Physiotherapy and rehabilitation for non-sitters aims to reduce the impact of tight joints, optimise function, and help people tolerate different positions such as being on their back, side or sitting with assistance. When a PT or OT provides recommendations, they should give guidance and provide training where appropriate.
Different supports such as rolls, wedges, beanbags and pillows will help support nonsitters when lying on their back, side or in a sitting position.
Custom-made seats and sleep systems are recommended together with power chairs or strollers that allow a reclined or tilting position.
It is important that everyone with SMA has as much flexibility in their joints as possible to achieve or maintain independence. Stretching muscles that are usually ‘tight’ is recommended.
Not all of these options are appropriate for everyone, but possibilities include:
- Assisted stretches – when someone helps with the movement. The recommended minimum number of times per week is three to five sessions.
- Splints – which support or immobilise a limb or the spine. Arm splints can assist with movement but still allow joint flexibility. To be effective at improving flexibility, splints should be applied for more than 60 minutes or overnight.
- Serial casting – which puts the limb into a series of plaster casts over a period of time, slowly correcting the position with each recasting.
- Braces – which are similar to splints and are used to support part of the body to help stabilise and promote movement. For these to be effective, they have to be used at least five times per week.
- Neck collars – can be helpful for head support and a good neck position that can assist with breathing.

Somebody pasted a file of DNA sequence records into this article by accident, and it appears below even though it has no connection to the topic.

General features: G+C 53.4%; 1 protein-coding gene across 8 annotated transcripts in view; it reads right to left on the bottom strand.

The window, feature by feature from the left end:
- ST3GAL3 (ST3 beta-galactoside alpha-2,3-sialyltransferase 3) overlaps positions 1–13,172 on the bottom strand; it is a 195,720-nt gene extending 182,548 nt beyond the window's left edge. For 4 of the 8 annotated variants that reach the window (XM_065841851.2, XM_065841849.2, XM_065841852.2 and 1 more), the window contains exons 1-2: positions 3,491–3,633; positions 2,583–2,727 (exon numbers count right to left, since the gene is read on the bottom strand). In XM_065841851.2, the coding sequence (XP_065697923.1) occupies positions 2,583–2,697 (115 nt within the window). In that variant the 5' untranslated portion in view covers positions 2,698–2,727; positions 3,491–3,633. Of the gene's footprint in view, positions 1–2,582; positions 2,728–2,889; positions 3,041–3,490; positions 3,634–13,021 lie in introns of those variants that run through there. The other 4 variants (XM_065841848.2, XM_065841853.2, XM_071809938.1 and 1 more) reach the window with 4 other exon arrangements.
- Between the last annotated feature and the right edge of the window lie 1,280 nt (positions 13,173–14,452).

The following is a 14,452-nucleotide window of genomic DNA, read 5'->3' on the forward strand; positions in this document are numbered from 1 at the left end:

- Standing frames – are an assistive aid used to support people safely in an upright ‘standing’ position. They can be used to help maintain or improve posture, bone health (bone mineral density, BMD) and digestion. These aids are not suitable for everyone and should only be used if advised by a PT.
Exercise and physical movement can be a challenge for some non-sitters – activities in water can be helpful, if the head is supported and there is appropriate supervision. Your PT or OT can advise on this.
Mobility and Exercise
Equipment and technology may be used to help with movement. Exercise and physical movement can be a challenge for some non-sitters – activities in water can be helpful, if the head is supported and there is appropriate supervision. A PT or OT can advise on this.
Regular use of different techniques and devices to maximise breathing ability and remove secretions is very important. Chest physiotherapy is especially important during illness or before surgery (see Section, Breathing (Respiratory and Pulmonary Care)).
A good example of technology that can be used to aid communication and increase independence is an ‘eye tracking device’. This enables a person to use their eye gaze as a way of giving instructions via a computer screen.